I hope you can dance

Young girl in cultural costume dancing.
Snow White sang and danced during a dark time in her life when the wicked Queen was searching for her.

Snow White danced, surrounded by people she loved. Most of all, she danced because she loved them. (Really? All of them? Some of those little men were ones only a mother could love. Yup, even "Dear, ol' Grumpy.")

Snow White didn't let fear keep her from the festival of joy in the moment.

I like Snow White. We can learn from her example.

My husband doesn't like to dance in public, so I've given up most pubic shows of energetic reactions to music that tempt me to sway more than an inch.

Some days we feel like dancing.

This last Sunday, I spent the day with a young grandson who turned 6. We were going to go to the Children's Museum in Portland, but first he came with me to church. We were in good spirits, and he was eager to tell everyone the good news (that he was 6, not the other Good News).

We sat near the back of the church, the second to the last row. He enjoyed clapping gently and swinging my hands in time to the contemporary Christian music played during the service. We might have swayed more than an inch.

Some people joke that Presbyterians are the "frozen chosen;" We're not known for our dancing. I remembered. And I didn't want to break our long-held traditions, so I kept our swaying to the beat to a minimum and taught him to clap without a sound. We had fun. And the people behind us were smiling.

Remembered seasons of dancing
In younger days, when I lived in Mexico for a season, helping missionaries, I saw young dancers in similar native costumes as the one pictured in this blog post. Their dances in a plaza and on stage were joyous celebrations of their culture.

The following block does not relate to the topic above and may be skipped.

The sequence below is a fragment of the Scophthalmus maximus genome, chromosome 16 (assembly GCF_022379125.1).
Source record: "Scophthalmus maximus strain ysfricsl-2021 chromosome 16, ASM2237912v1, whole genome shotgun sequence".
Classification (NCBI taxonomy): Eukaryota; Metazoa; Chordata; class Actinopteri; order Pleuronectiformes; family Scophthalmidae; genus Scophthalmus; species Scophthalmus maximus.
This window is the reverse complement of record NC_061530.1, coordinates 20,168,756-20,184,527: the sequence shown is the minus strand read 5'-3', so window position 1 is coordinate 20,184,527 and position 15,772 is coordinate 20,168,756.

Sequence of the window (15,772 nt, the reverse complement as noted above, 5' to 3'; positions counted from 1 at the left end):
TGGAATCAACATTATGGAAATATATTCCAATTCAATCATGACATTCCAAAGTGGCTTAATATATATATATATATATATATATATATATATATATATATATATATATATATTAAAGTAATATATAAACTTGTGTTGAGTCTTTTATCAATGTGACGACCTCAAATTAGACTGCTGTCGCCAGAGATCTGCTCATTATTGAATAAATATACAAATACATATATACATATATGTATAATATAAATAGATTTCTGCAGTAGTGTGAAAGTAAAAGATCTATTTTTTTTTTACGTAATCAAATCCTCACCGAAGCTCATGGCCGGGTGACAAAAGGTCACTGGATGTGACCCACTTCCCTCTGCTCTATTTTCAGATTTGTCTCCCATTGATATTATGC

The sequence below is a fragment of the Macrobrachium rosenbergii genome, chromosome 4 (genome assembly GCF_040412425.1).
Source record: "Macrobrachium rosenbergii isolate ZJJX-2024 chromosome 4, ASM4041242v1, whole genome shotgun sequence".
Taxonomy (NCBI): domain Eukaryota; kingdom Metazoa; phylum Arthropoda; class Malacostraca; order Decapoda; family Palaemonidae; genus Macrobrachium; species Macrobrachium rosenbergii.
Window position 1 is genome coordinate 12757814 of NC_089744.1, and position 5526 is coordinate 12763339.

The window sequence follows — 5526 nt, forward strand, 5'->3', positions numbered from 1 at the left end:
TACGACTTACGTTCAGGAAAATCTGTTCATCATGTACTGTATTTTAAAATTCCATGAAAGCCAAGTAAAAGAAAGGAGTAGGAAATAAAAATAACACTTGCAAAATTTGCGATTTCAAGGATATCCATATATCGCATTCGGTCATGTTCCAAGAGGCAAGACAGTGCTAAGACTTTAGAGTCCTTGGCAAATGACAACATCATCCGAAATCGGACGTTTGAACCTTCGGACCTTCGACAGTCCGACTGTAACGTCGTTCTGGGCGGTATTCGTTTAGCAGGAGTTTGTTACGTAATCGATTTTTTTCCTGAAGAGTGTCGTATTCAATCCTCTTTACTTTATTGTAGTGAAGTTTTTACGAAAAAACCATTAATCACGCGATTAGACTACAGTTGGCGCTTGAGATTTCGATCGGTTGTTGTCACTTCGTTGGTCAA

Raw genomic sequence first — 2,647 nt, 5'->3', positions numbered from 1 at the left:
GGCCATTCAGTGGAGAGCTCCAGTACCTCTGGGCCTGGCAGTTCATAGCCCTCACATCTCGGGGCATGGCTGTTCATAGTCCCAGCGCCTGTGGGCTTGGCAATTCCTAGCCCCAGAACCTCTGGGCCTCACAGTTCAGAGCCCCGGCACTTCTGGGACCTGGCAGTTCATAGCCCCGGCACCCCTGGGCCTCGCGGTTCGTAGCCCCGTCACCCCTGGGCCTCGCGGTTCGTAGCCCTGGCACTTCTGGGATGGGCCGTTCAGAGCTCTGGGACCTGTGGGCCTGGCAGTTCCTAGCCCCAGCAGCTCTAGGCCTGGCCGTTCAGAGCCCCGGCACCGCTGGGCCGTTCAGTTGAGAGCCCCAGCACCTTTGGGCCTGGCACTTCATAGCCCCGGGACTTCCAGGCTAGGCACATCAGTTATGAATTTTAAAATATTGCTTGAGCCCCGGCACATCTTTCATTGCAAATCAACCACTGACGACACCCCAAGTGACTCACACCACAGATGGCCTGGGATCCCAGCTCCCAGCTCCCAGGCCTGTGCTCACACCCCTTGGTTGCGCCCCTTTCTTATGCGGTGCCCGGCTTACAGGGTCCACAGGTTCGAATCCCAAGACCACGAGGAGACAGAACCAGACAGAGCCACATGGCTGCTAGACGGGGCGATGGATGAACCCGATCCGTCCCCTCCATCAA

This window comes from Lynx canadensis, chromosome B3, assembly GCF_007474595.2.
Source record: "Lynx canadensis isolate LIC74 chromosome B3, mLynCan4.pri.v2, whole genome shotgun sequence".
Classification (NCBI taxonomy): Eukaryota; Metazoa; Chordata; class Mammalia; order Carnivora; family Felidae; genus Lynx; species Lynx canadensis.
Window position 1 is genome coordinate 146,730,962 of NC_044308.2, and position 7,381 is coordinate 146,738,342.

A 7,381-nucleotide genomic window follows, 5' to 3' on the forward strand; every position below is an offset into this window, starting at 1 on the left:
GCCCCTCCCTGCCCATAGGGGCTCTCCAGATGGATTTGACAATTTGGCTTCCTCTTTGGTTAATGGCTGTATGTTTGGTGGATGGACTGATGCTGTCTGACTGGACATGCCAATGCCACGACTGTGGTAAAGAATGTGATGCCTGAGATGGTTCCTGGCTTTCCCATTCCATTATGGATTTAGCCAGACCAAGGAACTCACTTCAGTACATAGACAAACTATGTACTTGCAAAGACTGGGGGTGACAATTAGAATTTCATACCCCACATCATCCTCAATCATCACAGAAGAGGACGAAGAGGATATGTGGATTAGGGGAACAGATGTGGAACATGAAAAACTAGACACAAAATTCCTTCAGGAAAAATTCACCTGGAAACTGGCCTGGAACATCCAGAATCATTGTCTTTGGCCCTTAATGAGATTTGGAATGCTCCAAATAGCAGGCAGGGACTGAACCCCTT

The Bible reminds us seasons change:

For everything there is an appointed time,
and an appropriate time for every activity on earth: ...
A time to weep, and a time to laugh;
a time to mourn, and a time to dance.

Some days we may experience a season when the music has dimmed, our feet lie still. There are times we cannot dance, should not dance, wish we could dance, and we pray for the time of dancing to once again come. We weep. We mourn. For a season.

Sometimes we may feel constrained, like a "frozen chosen," not by a season of mourning, but by habits, rules, others looking at us, confusion over what is appropriate, or who knows what if we really looked deep into our hearts?

Even when we feel constrained to join fully in the dance of life, celebrating, God is not constrained. He is at work, changing the seasons, changing those around us, changing us.

During the silent seasons, especially, let us grip God's hand. And wait. He promises a hopeful future, a coming time of dancing for the spiritual offspring of Abraham.

Once again you will take up the tambourine
and join in the happy throng of dancers.
-- Jeremiah 31:4b


So, if we hear the music of God's love for each of us, may we dance, publicly, privately, alone, together, here, now, today. 


And may we dance because God holds our hands.

Comments

Popular posts from this blog

Book Review: Still Waiting, by Ann Swindell

Worth. Being. Presence.

Nana Time: Helping out on a shopping day